When the race start approaches, he climbs out of his wheelchair and moves across the beach to the water's edge. He gets assistance taping one swim fin to his right leg stub as he listens to the final race instructions. He is focused and attentive, straining like the others to eyeball all the turn buoys on the course. As the race officials get into position, he showers other competitors with smiles, nods and winks that are mutually exchanged. But a competitive seriousness underlies his friendly veneer as he confirms with others the best line to take and most optimal direction to head. But observers are overwhelmed just how different and difficult his challenge is as he stands at the ready on the shoreline.

While others swing their arms and stretch their legs, Dietz rotates his neck and twists his torso to warm up.

If his goggles are not on just right or his swim cap is askew, he just has to deal with it...as he has had to do with everything else in his life.

With minutes to the start, Dietz hops right up to the starting line, mixing it up with the other swimmers.

He knows his abilities and moves with confidence among the crowd of much taller swimmers. And similar to the other swimmers, many who are visibly nervous and others who are intensely competitive A-types, he preps himself for the final countdown and waits for the starting horn.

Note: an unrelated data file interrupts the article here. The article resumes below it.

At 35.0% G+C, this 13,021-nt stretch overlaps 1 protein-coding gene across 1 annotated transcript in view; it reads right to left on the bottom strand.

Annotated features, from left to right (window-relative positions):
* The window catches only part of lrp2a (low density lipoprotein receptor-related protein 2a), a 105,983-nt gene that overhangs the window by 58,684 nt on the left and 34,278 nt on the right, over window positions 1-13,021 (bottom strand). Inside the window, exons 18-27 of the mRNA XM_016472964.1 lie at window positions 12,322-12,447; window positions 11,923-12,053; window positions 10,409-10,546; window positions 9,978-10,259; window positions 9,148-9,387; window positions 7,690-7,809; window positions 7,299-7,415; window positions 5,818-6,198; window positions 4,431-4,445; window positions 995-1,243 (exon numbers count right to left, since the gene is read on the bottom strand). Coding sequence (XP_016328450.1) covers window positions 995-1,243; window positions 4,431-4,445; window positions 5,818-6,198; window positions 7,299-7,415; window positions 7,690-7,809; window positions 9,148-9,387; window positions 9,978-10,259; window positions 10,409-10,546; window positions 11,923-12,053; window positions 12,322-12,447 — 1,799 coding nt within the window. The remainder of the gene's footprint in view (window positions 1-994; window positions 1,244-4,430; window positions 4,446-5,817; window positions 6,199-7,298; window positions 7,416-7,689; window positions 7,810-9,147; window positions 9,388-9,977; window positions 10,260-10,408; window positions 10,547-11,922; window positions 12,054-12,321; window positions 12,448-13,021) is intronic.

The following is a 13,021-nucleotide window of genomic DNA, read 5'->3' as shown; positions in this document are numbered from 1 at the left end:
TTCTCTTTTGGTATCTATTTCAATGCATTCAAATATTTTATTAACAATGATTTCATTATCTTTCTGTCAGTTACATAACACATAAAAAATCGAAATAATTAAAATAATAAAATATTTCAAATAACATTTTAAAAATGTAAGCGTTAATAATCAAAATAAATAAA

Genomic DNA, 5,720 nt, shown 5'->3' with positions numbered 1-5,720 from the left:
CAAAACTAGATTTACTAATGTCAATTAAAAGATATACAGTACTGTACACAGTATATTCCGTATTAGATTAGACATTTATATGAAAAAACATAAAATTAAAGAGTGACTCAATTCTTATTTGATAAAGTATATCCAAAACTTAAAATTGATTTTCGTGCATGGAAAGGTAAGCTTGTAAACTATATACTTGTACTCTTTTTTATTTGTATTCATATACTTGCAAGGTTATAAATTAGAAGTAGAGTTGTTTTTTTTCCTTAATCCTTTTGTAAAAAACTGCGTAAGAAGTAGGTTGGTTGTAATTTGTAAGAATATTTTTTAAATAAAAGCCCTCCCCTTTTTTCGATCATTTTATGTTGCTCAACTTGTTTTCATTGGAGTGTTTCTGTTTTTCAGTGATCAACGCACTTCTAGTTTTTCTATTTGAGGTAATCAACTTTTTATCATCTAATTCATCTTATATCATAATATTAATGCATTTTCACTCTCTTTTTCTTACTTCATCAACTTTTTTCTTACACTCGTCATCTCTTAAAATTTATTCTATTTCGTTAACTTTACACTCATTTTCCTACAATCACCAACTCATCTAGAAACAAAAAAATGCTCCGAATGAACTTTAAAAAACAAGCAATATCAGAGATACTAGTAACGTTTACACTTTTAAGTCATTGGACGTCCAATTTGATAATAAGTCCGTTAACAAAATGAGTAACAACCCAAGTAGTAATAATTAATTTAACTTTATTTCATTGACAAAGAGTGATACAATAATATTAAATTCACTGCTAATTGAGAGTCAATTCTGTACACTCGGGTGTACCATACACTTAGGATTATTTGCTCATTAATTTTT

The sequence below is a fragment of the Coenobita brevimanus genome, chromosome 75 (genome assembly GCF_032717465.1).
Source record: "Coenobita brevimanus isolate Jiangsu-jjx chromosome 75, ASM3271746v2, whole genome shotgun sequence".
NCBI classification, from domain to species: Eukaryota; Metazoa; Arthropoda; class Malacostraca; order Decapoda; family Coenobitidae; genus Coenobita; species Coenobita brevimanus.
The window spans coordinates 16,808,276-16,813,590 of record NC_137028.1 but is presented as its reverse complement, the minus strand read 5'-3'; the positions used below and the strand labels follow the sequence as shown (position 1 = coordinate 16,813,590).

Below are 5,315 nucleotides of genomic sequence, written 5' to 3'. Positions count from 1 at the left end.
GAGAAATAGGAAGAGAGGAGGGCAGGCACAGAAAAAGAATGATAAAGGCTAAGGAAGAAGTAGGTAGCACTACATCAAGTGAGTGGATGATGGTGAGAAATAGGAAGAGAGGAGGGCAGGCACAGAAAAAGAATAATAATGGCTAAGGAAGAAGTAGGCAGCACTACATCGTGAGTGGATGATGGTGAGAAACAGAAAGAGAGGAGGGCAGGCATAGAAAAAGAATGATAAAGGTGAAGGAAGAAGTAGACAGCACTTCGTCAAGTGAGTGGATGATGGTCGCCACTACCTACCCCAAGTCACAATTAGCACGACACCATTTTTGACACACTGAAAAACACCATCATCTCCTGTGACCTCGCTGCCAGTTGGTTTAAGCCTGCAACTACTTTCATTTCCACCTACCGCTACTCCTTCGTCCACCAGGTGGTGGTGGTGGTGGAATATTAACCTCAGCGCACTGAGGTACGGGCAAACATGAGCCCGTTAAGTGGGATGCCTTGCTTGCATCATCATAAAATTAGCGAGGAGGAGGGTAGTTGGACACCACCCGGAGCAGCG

He glares out at the first buoy, mentally going over his race plan.

The start horn goes off and the pack rushes – runs – in the water. As does Dietz. He isn’t running, but he does rush in, just as intensely as the next athlete. He is at a clear disadvantage, but nothing is stopping him. Streamlined as can be, he splashes in the water head first and immediately rolls over on his back as he rises to the surface. Then like a finely tuned machine, Dietz begins to swim. Without limbs, his only mode of propulsion is to undulate like a dolphin, getting every ounce of energy that he can from his 12-inch leg stub and swim fin.

Dietz can't do freestyle. He is not doing backstroke. But his style is the ultimate in core work. Coordinated and surprisingly quick, Dietz keeps moving his lower half up and down, and up and down, while trying to keep his head and shoulders as still as possible and his mouth above the water’s surface.

He occasionally rolls his head to the left or right to confirm he is on course. He also has a modified breaststroke that he uses sparingly to sight obstacles and buoys, but he makes his way along the course as others do. He just navigates a bit differently.

But as he says in preparation for his 10 km swim at the Swim Across America 10 km swim in Marine Stadium, "I swim for the same reasons others do: to challenge myself and to prove something to myself."

The proof is in the pudding – Craig Dietz is quite simply a star of the open water swimming world.

Copyright © 2012 by Open Water Source